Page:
The European Commission has accused vehicle makers of using the transition to the new WLTP emissions standard as an opportunity to inflate their emissions values in 2020. Brussels will use these CO2 figures as a baseline when setting new emissions reduction targets for 2025 and 2030, so inflation in the 2020 numbers would make the future goals easier to reach.
“We don’t like all the tricks,” EU Commissioner for Climate Miguel Arias Canete told the Financial Times. “We have seen things we don’t like. We are going to do all the necessary work so that the starting points are the real ones.”
The WLTP emissions of a particular vehicle are derived from the type approval values of the family of vehicles to which it belongs. These type approval values are produced by comparing a CO2 value declared by the manufacturer and the result of an emission measurement supervised by a type approval authority.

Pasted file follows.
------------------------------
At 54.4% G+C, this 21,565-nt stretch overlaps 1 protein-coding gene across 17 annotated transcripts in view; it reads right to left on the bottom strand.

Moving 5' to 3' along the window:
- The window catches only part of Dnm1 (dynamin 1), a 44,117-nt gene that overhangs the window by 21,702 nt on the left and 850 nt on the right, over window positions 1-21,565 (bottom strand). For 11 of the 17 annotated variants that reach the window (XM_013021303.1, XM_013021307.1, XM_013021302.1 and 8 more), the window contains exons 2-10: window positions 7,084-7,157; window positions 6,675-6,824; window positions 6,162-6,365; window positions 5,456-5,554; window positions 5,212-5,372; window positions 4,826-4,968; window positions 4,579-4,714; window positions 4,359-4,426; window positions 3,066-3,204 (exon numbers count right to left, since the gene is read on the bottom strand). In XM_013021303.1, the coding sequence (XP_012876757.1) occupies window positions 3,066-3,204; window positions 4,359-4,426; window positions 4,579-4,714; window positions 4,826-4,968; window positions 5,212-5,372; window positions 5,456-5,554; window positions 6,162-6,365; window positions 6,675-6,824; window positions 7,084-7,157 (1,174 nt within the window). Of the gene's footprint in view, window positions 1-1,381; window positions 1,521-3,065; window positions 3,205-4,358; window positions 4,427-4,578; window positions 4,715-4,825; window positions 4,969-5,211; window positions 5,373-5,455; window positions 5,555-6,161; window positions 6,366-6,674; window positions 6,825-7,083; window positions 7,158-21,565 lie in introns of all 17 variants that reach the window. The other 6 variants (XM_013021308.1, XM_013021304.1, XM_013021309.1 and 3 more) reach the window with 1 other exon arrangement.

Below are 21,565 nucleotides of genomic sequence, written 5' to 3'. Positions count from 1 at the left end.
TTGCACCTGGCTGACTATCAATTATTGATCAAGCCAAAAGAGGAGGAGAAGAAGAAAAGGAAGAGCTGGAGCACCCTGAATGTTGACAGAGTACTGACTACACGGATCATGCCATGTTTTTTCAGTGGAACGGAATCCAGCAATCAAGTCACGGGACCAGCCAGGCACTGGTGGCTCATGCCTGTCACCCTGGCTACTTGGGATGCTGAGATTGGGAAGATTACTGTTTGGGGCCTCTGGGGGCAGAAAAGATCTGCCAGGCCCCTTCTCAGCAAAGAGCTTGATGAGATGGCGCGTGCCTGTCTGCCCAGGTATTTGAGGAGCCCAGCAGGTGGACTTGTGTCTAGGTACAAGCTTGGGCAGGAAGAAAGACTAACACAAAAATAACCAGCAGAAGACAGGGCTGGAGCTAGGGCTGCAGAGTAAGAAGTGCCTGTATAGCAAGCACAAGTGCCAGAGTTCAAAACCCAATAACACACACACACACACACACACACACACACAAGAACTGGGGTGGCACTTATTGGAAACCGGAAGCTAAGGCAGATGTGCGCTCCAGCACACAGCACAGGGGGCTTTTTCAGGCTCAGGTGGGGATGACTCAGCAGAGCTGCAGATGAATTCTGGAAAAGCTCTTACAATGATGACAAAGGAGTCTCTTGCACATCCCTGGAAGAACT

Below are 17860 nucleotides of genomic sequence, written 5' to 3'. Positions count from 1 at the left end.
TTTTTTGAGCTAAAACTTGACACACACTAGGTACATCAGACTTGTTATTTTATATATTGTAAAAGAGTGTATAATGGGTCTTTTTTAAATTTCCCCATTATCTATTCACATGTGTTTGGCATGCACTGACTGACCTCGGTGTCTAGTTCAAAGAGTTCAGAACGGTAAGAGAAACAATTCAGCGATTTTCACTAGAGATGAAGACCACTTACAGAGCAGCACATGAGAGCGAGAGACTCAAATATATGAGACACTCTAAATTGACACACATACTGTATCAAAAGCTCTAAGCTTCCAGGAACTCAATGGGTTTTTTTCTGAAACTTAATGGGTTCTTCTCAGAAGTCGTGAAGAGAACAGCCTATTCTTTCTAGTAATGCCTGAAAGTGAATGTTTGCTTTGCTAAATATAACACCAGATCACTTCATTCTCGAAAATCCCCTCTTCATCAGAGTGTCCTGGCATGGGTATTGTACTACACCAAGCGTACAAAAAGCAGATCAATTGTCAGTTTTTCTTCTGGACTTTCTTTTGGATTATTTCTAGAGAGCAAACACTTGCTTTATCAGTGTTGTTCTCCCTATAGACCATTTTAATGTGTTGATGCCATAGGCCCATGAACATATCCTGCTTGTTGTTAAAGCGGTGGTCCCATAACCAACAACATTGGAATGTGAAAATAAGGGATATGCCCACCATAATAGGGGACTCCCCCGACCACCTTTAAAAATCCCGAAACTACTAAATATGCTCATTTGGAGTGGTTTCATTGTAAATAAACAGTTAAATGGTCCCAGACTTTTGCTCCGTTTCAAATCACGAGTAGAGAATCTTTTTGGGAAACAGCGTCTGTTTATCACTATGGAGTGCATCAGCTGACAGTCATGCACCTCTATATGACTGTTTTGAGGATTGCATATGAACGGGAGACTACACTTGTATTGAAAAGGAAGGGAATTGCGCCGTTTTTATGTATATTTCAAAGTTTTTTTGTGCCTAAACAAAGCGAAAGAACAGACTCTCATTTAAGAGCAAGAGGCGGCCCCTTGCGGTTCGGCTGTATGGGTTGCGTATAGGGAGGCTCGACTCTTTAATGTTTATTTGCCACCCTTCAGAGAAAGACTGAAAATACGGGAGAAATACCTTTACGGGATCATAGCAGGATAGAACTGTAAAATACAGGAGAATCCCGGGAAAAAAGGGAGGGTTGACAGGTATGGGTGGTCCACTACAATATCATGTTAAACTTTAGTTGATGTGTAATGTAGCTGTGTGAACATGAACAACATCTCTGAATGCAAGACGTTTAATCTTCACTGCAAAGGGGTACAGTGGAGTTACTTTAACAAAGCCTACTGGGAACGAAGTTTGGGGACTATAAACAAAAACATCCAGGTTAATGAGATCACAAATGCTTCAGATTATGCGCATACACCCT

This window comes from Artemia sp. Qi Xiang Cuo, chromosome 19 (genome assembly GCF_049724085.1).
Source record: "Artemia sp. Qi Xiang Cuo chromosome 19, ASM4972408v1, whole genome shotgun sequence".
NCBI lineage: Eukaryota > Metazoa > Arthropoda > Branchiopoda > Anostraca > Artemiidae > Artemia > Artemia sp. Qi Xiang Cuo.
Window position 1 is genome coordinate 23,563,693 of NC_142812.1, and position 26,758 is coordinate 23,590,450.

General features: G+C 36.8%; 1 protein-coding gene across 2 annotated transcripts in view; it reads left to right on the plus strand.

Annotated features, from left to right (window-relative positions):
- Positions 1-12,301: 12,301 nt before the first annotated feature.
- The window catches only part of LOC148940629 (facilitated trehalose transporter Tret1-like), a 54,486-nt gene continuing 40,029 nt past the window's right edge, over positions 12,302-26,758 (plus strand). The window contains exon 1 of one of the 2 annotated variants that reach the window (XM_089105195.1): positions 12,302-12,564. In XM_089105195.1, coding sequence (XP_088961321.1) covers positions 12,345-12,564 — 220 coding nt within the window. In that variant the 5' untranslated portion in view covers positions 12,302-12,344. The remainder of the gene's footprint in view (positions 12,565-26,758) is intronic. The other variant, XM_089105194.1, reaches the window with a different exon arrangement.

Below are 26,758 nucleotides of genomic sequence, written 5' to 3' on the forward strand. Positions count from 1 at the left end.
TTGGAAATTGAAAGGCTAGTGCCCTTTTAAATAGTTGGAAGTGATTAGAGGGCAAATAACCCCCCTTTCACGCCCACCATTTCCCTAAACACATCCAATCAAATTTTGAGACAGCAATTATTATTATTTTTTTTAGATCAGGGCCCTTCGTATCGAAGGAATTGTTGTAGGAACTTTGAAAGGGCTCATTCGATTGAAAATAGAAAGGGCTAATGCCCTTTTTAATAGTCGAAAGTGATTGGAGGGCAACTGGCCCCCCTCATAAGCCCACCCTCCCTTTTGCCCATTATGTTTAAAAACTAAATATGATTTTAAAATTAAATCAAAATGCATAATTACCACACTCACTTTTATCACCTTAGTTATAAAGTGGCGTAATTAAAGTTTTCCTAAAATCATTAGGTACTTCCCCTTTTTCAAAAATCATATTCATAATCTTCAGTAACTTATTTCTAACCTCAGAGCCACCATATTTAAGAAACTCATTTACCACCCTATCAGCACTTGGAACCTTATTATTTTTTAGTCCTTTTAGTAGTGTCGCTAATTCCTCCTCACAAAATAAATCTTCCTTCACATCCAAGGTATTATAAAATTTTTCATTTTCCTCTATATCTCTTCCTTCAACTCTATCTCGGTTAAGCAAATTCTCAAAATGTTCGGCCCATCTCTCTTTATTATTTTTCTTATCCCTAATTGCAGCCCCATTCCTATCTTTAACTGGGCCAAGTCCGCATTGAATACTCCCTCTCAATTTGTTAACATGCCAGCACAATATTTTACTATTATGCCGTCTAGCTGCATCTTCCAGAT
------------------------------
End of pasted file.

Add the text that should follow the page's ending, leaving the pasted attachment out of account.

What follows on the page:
The Commission’s Joint Research Centre (JRC) said it had looked at 114 data sets that showed an average increase of 4.5% between the measured and declared WLTP values. Under NEDC, the declared value is typically found to be around 4% lower than the measured value.
As well as declaring too high WLTP values, the JRC said that “there is some evidence of manufacturers configuring their test vehicles in such a way that the measured WLTP emission values are inflated, while a different configuration is used for the NEDC test to achieve as low CO2 emissions as possible on that test.
The Commission has produced a ‘non-paper’ on the issues, which outlines the actions it is proposing to tackle them.